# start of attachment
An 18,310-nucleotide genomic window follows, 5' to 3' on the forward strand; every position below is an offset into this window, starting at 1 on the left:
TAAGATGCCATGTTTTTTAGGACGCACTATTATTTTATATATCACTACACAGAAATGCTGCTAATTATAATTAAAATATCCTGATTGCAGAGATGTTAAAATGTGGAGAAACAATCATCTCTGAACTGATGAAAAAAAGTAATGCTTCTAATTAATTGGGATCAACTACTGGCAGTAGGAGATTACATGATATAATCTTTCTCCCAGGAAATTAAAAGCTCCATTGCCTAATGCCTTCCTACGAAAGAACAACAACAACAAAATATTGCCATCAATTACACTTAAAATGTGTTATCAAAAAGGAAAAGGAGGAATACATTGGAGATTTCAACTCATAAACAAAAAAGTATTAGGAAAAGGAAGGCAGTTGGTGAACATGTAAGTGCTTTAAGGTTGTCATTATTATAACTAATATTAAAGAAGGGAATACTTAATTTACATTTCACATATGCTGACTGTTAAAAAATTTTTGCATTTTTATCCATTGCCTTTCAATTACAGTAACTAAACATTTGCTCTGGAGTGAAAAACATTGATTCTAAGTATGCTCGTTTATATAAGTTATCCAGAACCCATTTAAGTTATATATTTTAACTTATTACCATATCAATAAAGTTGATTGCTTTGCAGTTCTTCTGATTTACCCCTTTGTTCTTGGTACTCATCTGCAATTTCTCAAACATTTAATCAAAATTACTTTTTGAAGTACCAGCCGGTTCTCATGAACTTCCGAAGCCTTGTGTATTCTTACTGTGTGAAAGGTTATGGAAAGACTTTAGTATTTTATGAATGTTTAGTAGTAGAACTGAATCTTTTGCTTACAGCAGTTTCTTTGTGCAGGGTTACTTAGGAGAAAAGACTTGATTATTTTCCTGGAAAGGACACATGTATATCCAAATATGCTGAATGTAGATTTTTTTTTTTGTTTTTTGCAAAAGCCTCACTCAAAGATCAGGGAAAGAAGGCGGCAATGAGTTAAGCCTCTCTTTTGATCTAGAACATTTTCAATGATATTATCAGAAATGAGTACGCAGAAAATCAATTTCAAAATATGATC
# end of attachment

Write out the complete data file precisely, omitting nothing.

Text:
An 18,310-nucleotide genomic window follows, 5' to 3' on the forward strand; every position below is an offset into this window, starting at 1 on the left:
TAAGATGCCATGTTTTTTAGGACGCACTATTATTTTATATATCACTACACAGAAATGCTGCTAATTATAATTAAAATATCCTGATTGCAGAGATGTTAAAATGTGGAGAAACAATCATCTCTGAACTGATGAAAAAAAGTAATGCTTCTAATTAATTGGGATCAACTACTGGCAGTAGGAGATTACATGATATAATCTTTCTCCCAGGAAATTAAAAGCTCCATTGCCTAATGCCTTCCTACGAAAGAACAACAACAACAAAATATTGCCATCAATTACACTTAAAATGTGTTATCAAAAAGGAAAAGGAGGAATACATTGGAGATTTCAACTCATAAACAAAAAAGTATTAGGAAAAGGAAGGCAGTTGGTGAACATGTAAGTGCTTTAAGGTTGTCATTATTATAACTAATATTAAAGAAGGGAATACTTAATTTACATTTCACATATGCTGACTGTTAAAAAATTTTTGCATTTTTATCCATTGCCTTTCAATTACAGTAACTAAACATTTGCTCTGGAGTGAAAAACATTGATTCTAAGTATGCTCGTTTATATAAGTTATCCAGAACCCATTTAAGTTATATATTTTAACTTATTACCATATCAATAAAGTTGATTGCTTTGCAGTTCTTCTGATTTACCCCTTTGTTCTTGGTACTCATCTGCAATTTCTCAAACATTTAATCAAAATTACTTTTTGAAGTACCAGCCGGTTCTCATGAACTTCCGAAGCCTTGTGTATTCTTACTGTGTGAAAGGTTATGGAAAGACTTTAGTATTTTATGAATGTTTAGTAGTAGAACTGAATCTTTTGCTTACAGCAGTTTCTTTGTGCAGGGTTACTTAGGAGAAAAGACTTGATTATTTTCCTGGAAAGGACACATGTATATCCAAATATGCTGAATGTAGATTTTTTTTTTTGTTTTTTGCAAAAGCCTCACTCAAAGATCAGGGAAAGAAGGCGGCAATGAGTTAAGCCTCTCTTTTGATCTAGAACATTTTCAATGATATTATCAGAAATGAGTACGCAGAAAATCAATTTCAAAATATGATC